From the ghats of Varanasi to the heart of Delhi, college dropout Ananya Rijhwani’s journey

9th Oct 2015
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“You don’t need an MBA or a college degree to be a successful entrepreneur,” says college dropout, Ananya Rijhwani.

Having started a wedding studio almost a year and a half ago in Delhi, she feels that entrepreneurship is not about instant money or instant success – “there is no failure for an entrepreneur. It is about the journey, a new chapter everyday,” she says.


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Ananya has continued to remain immune to the skepticism that surrounds her. From ‘aunties’ harping eloquently about the achievements of their kids, to customers who think Ananya is a kid who can’t be trusted with business decisions, and concerned relatives and family members who feel she could have done much more with her education. The doubters are many, but Ananya has learnt to survive.

“I have learnt to pay my own monthly bills, take care of studio expenses and wages. I have gone through frustration, insecurity, doubting my own self and my dreams after continuous failures and bad days at work. Being away from parents, and not being mature enough emotionally to handle all this, I have often cried for days, been depressed and not eaten for a couple of days at a stretch and had to take glucose injections. My relationships have suffered – my dad telling me he doesn’t know where I will end up in life, my mom crying and telling me, she doesn’t understand what I want from myself. I have gone for days and nights without sleep and lived through times when I had no friend to boost my morale and applaud my choices in life.”

What has kept her going is, “Don’t focus on earning more it will only bring more stress, focus on the value you want to create through your work,” something she has learnt from her father.

HerStory spoke with this young entrepreneur to know more about her journey from the ghats of Varanasi to weddings and Delhi.

Childhood

Born and brought up in the small town of Varanasi in UP into a Sindhi family, her father’s export business alongside a home stay exposed Ananya to a variety of people from across the world. Vis-à-vis other kids, her upbringing was different. “I have always been a free child. I hardly remember a time, when I have asked my dad, ‘Can I go here?’ I have always been that daughter who has told him, ‘I am going here for this.’ And he has been amazingly supportive and never refused his daughter to explore anything or absolutely go everywhere.”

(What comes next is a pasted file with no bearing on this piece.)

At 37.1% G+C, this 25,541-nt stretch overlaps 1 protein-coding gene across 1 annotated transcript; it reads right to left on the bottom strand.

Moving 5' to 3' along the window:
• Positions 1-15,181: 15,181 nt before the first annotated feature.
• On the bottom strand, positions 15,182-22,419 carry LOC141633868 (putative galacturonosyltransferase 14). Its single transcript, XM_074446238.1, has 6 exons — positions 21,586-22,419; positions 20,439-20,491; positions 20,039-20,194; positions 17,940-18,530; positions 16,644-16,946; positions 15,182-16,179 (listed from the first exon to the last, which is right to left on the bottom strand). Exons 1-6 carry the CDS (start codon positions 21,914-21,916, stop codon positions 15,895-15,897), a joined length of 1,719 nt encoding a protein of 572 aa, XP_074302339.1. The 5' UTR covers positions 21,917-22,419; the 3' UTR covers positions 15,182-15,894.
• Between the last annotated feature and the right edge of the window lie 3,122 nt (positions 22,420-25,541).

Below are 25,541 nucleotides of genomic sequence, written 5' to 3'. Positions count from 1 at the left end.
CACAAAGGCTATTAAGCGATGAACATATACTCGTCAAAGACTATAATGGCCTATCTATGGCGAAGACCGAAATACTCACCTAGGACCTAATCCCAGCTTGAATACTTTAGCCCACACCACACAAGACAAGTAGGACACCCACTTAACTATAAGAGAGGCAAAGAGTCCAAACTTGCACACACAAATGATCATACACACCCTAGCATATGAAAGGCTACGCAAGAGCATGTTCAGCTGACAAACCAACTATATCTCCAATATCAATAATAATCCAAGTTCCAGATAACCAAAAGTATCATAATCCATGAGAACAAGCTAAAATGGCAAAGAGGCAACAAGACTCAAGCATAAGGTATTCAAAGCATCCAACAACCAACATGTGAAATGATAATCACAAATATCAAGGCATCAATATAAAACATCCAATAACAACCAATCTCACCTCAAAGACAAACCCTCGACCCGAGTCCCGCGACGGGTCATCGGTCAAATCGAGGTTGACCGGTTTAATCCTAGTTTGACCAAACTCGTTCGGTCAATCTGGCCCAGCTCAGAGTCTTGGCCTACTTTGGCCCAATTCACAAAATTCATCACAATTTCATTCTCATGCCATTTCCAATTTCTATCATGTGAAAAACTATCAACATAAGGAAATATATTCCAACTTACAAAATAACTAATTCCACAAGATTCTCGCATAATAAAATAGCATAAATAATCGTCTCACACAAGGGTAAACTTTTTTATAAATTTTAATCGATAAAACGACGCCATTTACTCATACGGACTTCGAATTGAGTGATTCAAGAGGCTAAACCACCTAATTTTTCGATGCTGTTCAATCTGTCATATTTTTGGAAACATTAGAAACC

The seeds for her leaning towards arts were probably sown when she started learning kathak at the age of three. Her 10 years in a co-ed convent saw her as one of the geeks inclined towards humanities. Things were to change in her class 11th and 12th when she changed schools. Although it was a big cultural shock for her initially, Ananya did well for herself. The new school helped her grow as an individual and allowed for her over all development.

Finding her calling

As her school education came to an end, Ananya found herself directionless! Much like many youngsters at that juncture in life she was unsure what she really wanted to pursue as her true calling. Dropping out of college within a year, she even joined a diploma course in travel and tourism management to appease her parents and as the elder sibling started helping with running the home stay. However, much to the chagrin of her parents, she dropped out of the diploma course too.

The free time gave her the chance to go and explore the beauty of the world-renowned ghats of Benares through her camera lens. Gradually, she stated walking tours in the city for their home stay guests, most

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of whom were foreigners. While her father was trying to catch his breath in the hope that perhaps Ananya had found her calling in tourism, Anaya was thinking about how to move away from the family business and make a name for self. Reminiscing about the time she says, “By then I think I was bitten by the startup bug.”Ananya says, “I have been a dreamer since childhood. There is nothing bigger than dreams.” It was that dream that finally hit her. She wanted to start a photography studio specialising in wedding photography. In July of 2013 she got started in Varanasi, continued there for a few months and then left home.

At the age of 19 with 40 thousand rupees cash in hand, her savings from the few weddings she had covered till then, she moved to Delhi and set up her studio.

Life behind the camera